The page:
CNN Heroes Celebrates Remarkable Acts Of Giving
Last night's 3rd Annual CNN Heroes Awards Show capped off another year-long campaign where the 24-hour news network went through over 9,000 stories of giving, featured 10 remarkable people, and selected one Hero Of The Year.
The CNN Heroes project started three years ago to highlight the extraordinary work of everyday individuals, and show that anyone has the power to make a significant difference in their communities. Today, the show is a mainstay of CNN's holiday programming, and has increased in scope each year. This year, the celebrity guest list included Nicole Kidman, George Lopez, Eva Mendes and Neil Patrick Harris.
The show, which taped on Saturday, culminated with Anderson Cooper's presentation of 2009's Hero Of The Year award to Efren Peñaflorida, a social worker and teacher in the Philippines. When he's not working, he operates out of a pushcart, educating children on the streets of the Philippines, encouraging them to learn and stay out of gangs. Peñaflorida himself escaped a life of poverty in Cavite City and has spent the last decade working to ensure that other children growing up under less-than-ideal circumstances have the same opportunities he did.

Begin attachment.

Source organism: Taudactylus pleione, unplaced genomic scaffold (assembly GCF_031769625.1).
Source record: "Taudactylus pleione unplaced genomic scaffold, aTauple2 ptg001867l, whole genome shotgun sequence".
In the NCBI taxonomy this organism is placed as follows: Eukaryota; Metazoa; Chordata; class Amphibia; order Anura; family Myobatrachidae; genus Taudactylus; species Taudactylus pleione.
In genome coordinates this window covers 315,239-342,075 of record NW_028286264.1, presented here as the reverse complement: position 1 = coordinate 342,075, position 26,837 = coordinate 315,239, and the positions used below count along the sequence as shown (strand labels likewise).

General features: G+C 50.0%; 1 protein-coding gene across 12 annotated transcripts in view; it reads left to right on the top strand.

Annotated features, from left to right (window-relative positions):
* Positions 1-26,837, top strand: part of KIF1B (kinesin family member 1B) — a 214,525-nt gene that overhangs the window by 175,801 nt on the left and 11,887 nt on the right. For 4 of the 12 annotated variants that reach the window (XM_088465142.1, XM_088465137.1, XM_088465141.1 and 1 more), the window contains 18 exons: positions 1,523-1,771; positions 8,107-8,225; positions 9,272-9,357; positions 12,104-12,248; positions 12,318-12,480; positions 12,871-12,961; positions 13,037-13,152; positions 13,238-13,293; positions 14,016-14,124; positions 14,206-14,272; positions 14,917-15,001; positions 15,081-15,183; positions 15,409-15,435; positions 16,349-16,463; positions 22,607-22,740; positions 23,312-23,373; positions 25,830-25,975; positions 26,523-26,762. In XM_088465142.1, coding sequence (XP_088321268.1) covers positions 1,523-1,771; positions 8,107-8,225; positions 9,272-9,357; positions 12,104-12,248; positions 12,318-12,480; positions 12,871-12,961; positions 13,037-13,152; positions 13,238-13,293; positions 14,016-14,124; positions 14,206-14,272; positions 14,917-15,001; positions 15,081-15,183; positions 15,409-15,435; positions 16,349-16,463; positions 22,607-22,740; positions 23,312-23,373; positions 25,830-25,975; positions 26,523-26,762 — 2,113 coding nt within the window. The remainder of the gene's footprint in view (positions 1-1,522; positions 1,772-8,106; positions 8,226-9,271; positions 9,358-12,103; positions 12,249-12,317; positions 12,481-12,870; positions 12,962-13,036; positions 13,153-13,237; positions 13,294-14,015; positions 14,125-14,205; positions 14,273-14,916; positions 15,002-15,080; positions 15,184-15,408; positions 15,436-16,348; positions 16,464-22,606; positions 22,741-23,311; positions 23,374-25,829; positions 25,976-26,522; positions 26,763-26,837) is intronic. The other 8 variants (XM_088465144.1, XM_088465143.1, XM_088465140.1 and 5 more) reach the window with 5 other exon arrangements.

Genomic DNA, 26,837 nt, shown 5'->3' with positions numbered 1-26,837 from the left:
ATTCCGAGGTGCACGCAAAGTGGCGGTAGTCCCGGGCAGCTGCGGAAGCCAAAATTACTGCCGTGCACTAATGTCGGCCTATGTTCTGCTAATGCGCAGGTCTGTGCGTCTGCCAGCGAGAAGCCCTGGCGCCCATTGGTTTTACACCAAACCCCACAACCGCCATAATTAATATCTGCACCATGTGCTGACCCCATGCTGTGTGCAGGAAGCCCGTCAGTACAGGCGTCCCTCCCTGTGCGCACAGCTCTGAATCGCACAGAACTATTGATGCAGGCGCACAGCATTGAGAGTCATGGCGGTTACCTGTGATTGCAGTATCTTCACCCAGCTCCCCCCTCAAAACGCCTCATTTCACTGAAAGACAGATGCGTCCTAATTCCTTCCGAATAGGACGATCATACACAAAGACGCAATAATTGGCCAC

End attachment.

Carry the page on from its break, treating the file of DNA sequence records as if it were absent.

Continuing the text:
When I asked Susan Bunda, Executive Vice President of Content Development and Strategy for CNN Worldwide, what separates Peñaflorida from the other finalists, she was emphatic that all of the featured CNN Heroes are worthy of extensive praise.
"I personally don't use the term 'winner.' I believe all 10 [finalists] are winners," she said. "They're all very humbled by their experience."
Peñaflorida is now a celebrity in his own right in the Philippines, with Asian newspapers marveling in his international stardom.
"When you think that somebody who is taking a pushcart to help educate children on Saturdays has the whole Philippines rooting for him, that is tremendous," Bunda said.
They may all be winners, but Peñaflorida is the only finalist who walks away with $100,000 to put toward his projects. Bunda is right, however, that the stories of the other finalists are nothing short of remarkable.
Take Jorge Muñoz, for example. Affectionately called "The Angel In Queens" by many, Muñoz works all day as a school bus driver only to arrive home and cook hot meals, which he distributes to the unemployed and homeless from his truck in New York City.
There's also Jordan Thomas, a 20 year old who lost is legs in a boating accident when he was 16. Today, he runs an organization that provides prosthetics for young amputees who can't afford them.
What is the running theme through all these stories? They all involve individuals who've used the individual power we all have to make a truly astounding difference in the world.
"For so long, we've known these heroes only on videotape. And when you get the chance to meet them in person, they're like anyone you might meet on a given day," Bunda said. She agrees that these stories make anyone feel like they can have an impact.
"They do prove to the audience that it's possible."
Want to nominate a hero for 2010? You can do so right now through CNN.com